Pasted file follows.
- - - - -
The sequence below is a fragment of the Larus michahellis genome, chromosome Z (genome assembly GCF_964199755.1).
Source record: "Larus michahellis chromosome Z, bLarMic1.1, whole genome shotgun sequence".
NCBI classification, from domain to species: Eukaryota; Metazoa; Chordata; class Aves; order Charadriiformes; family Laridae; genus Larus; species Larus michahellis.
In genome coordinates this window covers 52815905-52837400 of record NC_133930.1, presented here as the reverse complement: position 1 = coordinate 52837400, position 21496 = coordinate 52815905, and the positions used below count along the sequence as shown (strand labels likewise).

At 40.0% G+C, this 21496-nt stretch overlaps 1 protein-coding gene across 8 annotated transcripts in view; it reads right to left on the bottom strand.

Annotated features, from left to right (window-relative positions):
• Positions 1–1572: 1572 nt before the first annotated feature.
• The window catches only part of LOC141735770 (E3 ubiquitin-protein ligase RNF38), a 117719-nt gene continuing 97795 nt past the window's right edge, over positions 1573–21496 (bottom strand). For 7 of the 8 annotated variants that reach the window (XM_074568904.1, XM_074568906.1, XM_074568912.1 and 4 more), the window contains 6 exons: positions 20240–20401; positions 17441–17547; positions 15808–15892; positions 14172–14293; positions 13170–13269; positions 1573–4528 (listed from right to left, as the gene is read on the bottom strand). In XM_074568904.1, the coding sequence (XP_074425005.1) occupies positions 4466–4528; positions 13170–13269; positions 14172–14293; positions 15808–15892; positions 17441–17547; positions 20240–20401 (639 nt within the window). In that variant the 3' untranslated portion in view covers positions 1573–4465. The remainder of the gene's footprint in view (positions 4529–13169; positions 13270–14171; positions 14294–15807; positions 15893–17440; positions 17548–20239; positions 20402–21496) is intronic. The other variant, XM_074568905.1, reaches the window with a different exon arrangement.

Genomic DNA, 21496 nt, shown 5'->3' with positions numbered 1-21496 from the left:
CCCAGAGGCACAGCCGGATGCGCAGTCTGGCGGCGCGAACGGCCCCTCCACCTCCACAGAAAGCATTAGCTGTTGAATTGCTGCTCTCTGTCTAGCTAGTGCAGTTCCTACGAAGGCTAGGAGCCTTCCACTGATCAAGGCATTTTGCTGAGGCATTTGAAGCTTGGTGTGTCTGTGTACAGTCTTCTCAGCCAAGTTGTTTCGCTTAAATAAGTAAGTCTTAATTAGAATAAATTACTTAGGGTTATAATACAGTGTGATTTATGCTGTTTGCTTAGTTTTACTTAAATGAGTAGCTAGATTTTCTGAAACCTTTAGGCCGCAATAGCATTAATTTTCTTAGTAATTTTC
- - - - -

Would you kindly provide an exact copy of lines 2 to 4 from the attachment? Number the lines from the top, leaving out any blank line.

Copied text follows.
Source record: "Larus michahellis chromosome Z, bLarMic1.1, whole genome shotgun sequence".
NCBI classification, from domain to species: Eukaryota; Metazoa; Chordata; class Aves; order Charadriiformes; family Laridae; genus Larus; species Larus michahellis.
In genome coordinates this window covers 52815905-52837400 of record NC_133930.1, presented here as the reverse complement: position 1 = coordinate 52837400, position 21496 = coordinate 52815905, and the positions used below count along the sequence as shown (strand labels likewise).